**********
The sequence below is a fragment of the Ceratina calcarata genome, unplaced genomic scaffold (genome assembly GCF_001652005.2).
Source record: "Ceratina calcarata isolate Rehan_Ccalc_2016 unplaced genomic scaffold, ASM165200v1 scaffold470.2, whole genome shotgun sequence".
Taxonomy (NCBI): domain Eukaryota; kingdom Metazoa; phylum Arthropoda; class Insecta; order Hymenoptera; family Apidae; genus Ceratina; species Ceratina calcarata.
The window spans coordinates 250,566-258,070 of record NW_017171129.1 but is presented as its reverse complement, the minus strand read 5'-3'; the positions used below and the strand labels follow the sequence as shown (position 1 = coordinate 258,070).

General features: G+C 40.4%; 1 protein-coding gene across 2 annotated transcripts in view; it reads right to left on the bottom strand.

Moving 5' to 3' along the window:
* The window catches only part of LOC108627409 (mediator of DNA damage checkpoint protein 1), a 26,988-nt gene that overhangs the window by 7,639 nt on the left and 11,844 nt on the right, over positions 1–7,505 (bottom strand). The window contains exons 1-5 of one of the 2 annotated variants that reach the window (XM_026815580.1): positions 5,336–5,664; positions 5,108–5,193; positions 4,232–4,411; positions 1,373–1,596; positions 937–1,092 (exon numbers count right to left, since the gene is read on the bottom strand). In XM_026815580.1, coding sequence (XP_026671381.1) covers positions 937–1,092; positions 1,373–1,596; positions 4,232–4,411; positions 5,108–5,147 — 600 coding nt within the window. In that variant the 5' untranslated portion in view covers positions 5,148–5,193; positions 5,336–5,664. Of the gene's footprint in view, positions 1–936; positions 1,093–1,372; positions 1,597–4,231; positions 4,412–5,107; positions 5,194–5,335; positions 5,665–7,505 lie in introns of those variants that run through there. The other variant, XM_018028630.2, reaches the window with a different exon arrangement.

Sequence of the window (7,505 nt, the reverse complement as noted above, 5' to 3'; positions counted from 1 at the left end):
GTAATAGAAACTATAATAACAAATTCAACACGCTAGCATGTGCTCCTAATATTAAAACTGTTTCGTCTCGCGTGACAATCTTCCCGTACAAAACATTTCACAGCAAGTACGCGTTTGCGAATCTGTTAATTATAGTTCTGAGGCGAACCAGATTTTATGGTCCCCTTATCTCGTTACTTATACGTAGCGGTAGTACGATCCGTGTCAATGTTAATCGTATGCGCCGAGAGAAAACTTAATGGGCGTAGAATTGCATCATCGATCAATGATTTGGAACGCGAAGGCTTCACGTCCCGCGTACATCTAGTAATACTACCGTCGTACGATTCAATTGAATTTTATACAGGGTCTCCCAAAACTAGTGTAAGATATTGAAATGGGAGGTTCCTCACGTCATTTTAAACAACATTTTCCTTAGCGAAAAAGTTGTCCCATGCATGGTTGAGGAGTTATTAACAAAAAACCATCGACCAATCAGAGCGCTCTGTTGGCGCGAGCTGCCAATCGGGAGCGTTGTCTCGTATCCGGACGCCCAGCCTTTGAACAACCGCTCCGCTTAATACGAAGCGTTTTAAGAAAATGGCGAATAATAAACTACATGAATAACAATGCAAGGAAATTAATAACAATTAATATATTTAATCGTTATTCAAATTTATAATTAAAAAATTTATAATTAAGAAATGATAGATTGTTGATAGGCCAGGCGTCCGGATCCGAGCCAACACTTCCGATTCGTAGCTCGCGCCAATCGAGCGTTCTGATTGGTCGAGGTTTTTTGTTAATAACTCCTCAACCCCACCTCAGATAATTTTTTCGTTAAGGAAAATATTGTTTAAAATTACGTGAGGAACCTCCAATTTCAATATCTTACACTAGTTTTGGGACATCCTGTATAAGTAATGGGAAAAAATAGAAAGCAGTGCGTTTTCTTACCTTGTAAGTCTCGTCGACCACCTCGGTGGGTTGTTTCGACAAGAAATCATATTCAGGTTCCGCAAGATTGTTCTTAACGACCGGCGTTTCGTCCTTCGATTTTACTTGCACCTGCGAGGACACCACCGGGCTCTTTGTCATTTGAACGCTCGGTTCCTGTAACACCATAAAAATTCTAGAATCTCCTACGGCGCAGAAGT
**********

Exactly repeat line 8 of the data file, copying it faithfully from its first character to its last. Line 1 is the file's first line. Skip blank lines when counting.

Sequence of the window (7,505 nt, the reverse complement as noted above, 5' to 3'; positions counted from 1 at the left end):